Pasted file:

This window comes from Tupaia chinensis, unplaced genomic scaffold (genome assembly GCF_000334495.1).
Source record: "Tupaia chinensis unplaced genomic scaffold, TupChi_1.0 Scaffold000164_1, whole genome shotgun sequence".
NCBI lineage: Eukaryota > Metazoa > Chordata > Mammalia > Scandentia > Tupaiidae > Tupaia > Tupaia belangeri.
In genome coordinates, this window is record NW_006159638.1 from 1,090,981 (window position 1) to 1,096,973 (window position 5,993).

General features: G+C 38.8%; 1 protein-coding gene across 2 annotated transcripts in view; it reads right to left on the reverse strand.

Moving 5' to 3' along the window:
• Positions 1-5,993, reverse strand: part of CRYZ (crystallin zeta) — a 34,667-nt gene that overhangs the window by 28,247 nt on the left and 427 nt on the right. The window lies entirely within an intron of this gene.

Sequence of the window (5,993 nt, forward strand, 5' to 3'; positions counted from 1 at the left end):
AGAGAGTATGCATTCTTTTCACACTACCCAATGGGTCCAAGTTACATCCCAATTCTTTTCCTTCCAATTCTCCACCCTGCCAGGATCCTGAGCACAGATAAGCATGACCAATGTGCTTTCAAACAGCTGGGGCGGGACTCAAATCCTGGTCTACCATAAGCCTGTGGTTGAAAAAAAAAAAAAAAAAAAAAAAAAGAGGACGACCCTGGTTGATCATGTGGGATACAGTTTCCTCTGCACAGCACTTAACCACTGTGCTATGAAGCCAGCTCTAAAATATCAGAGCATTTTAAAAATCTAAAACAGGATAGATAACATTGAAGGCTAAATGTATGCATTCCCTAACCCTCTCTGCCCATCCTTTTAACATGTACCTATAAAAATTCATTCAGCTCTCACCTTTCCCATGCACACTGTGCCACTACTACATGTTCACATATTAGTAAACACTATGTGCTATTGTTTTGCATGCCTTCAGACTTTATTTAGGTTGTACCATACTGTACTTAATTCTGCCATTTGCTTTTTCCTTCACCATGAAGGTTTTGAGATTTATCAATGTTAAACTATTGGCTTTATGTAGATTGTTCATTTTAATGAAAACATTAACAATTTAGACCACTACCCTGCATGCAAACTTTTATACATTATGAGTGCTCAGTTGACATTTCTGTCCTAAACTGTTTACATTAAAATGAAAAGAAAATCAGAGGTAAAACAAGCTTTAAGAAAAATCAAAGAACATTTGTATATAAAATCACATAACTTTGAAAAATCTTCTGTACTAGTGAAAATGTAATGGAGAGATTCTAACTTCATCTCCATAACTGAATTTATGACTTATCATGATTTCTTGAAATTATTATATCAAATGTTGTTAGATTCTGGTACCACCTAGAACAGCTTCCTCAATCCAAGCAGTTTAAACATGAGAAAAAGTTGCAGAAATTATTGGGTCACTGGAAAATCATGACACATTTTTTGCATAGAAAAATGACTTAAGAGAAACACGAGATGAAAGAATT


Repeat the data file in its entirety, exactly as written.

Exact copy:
This window comes from Tupaia chinensis, unplaced genomic scaffold (genome assembly GCF_000334495.1).
Source record: "Tupaia chinensis unplaced genomic scaffold, TupChi_1.0 Scaffold000164_1, whole genome shotgun sequence".
NCBI lineage: Eukaryota > Metazoa > Chordata > Mammalia > Scandentia > Tupaiidae > Tupaia > Tupaia belangeri.
In genome coordinates, this window is record NW_006159638.1 from 1,090,981 (window position 1) to 1,096,973 (window position 5,993).

General features: G+C 38.8%; 1 protein-coding gene across 2 annotated transcripts in view; it reads right to left on the reverse strand.

Moving 5' to 3' along the window:
• Positions 1-5,993, reverse strand: part of CRYZ (crystallin zeta) — a 34,667-nt gene that overhangs the window by 28,247 nt on the left and 427 nt on the right. The window lies entirely within an intron of this gene.

Sequence of the window (5,993 nt, forward strand, 5' to 3'; positions counted from 1 at the left end):
AGAGAGTATGCATTCTTTTCACACTACCCAATGGGTCCAAGTTACATCCCAATTCTTTTCCTTCCAATTCTCCACCCTGCCAGGATCCTGAGCACAGATAAGCATGACCAATGTGCTTTCAAACAGCTGGGGCGGGACTCAAATCCTGGTCTACCATAAGCCTGTGGTTGAAAAAAAAAAAAAAAAAAAAAAAAAGAGGACGACCCTGGTTGATCATGTGGGATACAGTTTCCTCTGCACAGCACTTAACCACTGTGCTATGAAGCCAGCTCTAAAATATCAGAGCATTTTAAAAATCTAAAACAGGATAGATAACATTGAAGGCTAAATGTATGCATTCCCTAACCCTCTCTGCCCATCCTTTTAACATGTACCTATAAAAATTCATTCAGCTCTCACCTTTCCCATGCACACTGTGCCACTACTACATGTTCACATATTAGTAAACACTATGTGCTATTGTTTTGCATGCCTTCAGACTTTATTTAGGTTGTACCATACTGTACTTAATTCTGCCATTTGCTTTTTCCTTCACCATGAAGGTTTTGAGATTTATCAATGTTAAACTATTGGCTTTATGTAGATTGTTCATTTTAATGAAAACATTAACAATTTAGACCACTACCCTGCATGCAAACTTTTATACATTATGAGTGCTCAGTTGACATTTCTGTCCTAAACTGTTTACATTAAAATGAAAAGAAAATCAGAGGTAAAACAAGCTTTAAGAAAAATCAAAGAACATTTGTATATAAAATCACATAACTTTGAAAAATCTTCTGTACTAGTGAAAATGTAATGGAGAGATTCTAACTTCATCTCCATAACTGAATTTATGACTTATCATGATTTCTTGAAATTATTATATCAAATGTTGTTAGATTCTGGTACCACCTAGAACAGCTTCCTCAATCCAAGCAGTTTAAACATGAGAAAAAGTTGCAGAAATTATTGGGTCACTGGAAAATCATGACACATTTTTTGCATAGAAAAATGACTTAAGAGAAACACGAGATGAAAGAATT